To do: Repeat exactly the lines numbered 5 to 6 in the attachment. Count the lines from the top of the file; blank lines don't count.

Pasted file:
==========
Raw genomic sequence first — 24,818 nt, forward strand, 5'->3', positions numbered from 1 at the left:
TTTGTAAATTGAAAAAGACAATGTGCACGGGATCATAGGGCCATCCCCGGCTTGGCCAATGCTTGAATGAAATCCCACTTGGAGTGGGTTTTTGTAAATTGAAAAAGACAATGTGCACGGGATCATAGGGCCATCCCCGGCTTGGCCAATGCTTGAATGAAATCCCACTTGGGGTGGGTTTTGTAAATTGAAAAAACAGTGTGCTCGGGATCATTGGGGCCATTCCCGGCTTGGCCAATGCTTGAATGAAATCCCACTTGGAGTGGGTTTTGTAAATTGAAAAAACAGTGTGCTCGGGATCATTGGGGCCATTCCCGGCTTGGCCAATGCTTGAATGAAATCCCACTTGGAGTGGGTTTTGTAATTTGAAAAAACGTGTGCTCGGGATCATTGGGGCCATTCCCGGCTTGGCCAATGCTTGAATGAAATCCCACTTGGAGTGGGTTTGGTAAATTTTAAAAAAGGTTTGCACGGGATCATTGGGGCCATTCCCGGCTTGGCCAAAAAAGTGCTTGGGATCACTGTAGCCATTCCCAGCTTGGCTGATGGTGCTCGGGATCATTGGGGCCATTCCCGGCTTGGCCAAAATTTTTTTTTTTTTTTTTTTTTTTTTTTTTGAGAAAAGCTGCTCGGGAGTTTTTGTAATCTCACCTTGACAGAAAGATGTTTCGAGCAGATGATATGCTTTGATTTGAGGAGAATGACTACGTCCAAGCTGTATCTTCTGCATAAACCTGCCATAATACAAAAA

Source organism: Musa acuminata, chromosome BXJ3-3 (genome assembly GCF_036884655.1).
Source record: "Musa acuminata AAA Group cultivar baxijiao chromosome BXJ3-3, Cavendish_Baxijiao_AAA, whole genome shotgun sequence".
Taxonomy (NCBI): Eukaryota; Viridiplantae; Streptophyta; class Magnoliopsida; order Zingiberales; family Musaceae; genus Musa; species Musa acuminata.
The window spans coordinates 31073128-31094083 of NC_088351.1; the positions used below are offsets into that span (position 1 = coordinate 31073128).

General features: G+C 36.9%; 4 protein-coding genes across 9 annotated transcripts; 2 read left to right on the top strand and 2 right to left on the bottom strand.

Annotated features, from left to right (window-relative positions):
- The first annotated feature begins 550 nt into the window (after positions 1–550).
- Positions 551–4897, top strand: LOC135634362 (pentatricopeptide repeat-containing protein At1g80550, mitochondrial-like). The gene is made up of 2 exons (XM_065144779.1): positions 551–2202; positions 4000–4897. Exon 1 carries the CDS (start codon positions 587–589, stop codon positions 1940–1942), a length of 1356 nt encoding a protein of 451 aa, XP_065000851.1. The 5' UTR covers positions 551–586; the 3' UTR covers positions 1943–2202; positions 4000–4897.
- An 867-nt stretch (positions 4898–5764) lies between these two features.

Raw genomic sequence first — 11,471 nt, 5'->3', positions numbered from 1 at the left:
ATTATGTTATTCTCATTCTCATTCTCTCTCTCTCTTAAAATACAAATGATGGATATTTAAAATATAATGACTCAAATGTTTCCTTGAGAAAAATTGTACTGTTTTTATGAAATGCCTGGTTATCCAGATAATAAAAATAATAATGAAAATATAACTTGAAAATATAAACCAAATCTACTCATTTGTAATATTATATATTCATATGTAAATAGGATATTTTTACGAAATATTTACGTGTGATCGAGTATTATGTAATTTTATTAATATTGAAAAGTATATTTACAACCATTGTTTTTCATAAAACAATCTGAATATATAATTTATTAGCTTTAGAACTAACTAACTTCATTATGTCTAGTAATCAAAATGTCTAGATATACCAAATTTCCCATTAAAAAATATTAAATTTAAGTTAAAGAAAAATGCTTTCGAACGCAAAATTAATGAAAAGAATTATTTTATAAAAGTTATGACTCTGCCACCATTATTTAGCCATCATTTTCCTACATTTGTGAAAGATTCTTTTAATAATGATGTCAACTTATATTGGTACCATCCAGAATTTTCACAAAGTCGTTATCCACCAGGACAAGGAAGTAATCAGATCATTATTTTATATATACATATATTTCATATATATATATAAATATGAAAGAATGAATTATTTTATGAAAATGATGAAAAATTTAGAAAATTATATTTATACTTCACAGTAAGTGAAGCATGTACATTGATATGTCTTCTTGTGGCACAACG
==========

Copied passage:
Taxonomy (NCBI): Eukaryota; Viridiplantae; Streptophyta; class Magnoliopsida; order Zingiberales; family Musaceae; genus Musa; species Musa acuminata.
The window spans coordinates 31073128-31094083 of NC_088351.1; the positions used below are offsets into that span (position 1 = coordinate 31073128).